Tania Evans

They listened to the radio interviews and said I sounded so knowledgable and polished. And I replied, 'Yes I am!'

Tania Evans grew up feeling like “the weird kid”.

“I felt like an outsider in high school because I was academically minded and driven to change the world in some way,” she says.

She wasn't always the bookish type. Growing up in semi-rural Moreton Bay in Queensland, where rates of attainment of a Bachelor's degree is below the Australian and Queensland average, Tania didn't get into books until she read R.L. Stein's Goosebumps.  

“I read one of those and was like, 'Oh my goodness – books are amazing!'” she enthuses.

When Tania went to uni, she didn't feel weird for the first time. While that achievement was the sort of thing that was celebrated at her public high school, within her community, she says, people thought it made you a bit of a snob.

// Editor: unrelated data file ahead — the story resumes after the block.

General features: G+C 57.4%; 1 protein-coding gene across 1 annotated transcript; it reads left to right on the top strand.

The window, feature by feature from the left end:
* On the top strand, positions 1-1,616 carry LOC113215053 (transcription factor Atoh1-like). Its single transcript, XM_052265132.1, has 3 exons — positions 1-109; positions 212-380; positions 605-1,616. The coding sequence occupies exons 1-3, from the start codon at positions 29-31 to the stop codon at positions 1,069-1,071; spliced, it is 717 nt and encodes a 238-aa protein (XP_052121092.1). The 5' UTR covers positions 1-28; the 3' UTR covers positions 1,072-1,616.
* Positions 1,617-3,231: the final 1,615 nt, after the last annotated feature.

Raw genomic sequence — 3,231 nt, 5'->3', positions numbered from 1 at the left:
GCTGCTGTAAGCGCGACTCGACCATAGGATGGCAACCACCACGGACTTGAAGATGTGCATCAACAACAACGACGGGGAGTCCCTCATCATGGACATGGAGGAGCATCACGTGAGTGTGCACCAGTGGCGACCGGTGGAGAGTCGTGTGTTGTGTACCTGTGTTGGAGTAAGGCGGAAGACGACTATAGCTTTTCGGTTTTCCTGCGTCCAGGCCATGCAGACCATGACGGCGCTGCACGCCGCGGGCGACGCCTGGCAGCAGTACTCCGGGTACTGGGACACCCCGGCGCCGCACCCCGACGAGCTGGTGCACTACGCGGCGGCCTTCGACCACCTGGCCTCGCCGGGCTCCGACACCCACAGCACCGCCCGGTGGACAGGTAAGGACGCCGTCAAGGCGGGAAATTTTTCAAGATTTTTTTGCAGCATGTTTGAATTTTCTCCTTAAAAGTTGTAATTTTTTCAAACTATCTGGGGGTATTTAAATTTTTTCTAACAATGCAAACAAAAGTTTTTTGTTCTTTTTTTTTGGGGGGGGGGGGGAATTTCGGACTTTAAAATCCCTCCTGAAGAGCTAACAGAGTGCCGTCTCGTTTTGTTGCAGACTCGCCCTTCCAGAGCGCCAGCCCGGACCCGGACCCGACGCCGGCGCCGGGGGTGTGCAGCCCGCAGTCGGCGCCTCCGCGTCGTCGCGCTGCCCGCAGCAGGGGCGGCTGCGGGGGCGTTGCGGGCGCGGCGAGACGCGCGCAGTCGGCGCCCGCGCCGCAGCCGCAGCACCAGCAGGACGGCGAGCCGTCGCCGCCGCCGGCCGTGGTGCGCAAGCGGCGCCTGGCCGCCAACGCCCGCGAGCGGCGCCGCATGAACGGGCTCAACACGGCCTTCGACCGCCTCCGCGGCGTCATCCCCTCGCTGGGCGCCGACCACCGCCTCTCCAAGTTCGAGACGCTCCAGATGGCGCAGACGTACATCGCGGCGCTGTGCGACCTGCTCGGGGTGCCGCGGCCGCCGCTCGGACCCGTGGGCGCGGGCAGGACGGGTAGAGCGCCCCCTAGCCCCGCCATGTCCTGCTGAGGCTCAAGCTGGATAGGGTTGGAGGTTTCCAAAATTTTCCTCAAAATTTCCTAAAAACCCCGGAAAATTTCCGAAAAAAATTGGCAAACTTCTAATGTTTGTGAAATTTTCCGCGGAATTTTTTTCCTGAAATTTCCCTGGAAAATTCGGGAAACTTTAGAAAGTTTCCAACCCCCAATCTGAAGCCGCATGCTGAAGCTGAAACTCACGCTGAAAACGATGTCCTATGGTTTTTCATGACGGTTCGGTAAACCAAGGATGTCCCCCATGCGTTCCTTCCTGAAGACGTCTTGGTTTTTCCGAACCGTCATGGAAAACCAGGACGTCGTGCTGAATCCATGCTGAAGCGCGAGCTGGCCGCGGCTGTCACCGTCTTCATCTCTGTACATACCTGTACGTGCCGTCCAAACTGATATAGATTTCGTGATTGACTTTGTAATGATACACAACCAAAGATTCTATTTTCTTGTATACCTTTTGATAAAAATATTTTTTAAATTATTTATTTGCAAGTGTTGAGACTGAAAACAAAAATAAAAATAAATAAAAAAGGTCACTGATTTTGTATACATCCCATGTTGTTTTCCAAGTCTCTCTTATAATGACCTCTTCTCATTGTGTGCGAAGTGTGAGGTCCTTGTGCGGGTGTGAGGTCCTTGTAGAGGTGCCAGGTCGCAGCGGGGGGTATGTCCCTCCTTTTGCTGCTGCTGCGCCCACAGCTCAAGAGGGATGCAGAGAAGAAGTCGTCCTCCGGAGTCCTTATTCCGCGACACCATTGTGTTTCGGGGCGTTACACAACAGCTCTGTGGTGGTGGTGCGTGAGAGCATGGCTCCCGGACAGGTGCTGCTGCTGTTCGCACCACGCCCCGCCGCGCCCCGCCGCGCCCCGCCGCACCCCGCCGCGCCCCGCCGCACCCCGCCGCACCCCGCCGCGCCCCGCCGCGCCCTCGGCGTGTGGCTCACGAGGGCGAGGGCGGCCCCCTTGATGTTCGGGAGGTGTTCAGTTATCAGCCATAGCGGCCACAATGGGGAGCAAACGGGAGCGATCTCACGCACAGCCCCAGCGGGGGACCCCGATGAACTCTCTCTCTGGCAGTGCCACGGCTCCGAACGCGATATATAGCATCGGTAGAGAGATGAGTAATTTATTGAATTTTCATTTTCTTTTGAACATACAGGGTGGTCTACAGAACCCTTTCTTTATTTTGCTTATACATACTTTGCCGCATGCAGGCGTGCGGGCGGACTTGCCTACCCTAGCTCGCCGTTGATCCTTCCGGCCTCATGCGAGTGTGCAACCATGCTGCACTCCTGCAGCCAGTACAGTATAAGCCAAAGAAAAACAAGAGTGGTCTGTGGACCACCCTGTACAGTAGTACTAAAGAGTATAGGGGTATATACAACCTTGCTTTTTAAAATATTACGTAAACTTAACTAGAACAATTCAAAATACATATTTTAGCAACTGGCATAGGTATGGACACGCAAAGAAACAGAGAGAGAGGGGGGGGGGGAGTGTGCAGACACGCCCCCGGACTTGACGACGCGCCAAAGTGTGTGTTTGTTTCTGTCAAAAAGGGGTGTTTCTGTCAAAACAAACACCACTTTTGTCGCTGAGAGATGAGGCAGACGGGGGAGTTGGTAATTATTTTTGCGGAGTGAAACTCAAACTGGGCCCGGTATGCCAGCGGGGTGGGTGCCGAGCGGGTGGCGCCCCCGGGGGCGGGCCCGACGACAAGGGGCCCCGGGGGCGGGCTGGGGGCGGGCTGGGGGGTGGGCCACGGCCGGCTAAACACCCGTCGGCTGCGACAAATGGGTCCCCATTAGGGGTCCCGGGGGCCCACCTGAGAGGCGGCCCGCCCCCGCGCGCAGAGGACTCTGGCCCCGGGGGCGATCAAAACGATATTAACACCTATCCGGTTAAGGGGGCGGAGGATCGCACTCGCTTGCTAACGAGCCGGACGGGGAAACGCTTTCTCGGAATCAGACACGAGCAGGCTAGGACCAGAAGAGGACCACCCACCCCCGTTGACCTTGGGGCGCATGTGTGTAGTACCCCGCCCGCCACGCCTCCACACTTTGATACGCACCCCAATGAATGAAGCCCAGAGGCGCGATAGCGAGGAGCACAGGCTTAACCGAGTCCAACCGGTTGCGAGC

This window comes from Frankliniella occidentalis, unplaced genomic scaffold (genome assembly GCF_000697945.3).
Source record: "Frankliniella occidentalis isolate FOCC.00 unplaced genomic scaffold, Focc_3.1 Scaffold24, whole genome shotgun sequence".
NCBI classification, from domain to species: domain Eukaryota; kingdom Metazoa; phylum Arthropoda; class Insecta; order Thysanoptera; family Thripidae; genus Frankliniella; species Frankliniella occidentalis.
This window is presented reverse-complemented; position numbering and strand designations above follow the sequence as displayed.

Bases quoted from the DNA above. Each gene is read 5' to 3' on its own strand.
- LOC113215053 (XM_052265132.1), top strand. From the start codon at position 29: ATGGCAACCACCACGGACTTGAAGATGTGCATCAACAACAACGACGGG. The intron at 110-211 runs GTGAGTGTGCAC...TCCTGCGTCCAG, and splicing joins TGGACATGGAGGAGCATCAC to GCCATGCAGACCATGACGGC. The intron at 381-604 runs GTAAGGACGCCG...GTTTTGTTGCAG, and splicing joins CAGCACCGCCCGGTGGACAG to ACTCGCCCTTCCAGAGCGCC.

“I actually remember not getting a few casual jobs as an undergrad because I was at uni,” she notes.

“But at uni I found other people like me who were interested in thinking about things in lots of depth and being critical.”

After she graduated from QUT with first class honours, Tania contemplated where she should do her PhD.

“Getting paid to learn and teach and share your passion with other people – basically, doing a PhD and becoming a researcher – that sounded like a job I was built for,” she says.

“I was offered six or seven full scholarships, and I chose ANU because of its research focus and my amazing supervisor.”

Her supervisor was Associate Professor Katherine Bode, a literary studies scholar within the School of Literature, Languages and Linguistic

“I'd sent my research proposal to a lot of unis and Kath was the only one who said, 'Let's make this the best proposal it can be',” Tania recalls. “Even before I was officially her student, she was really supportive.”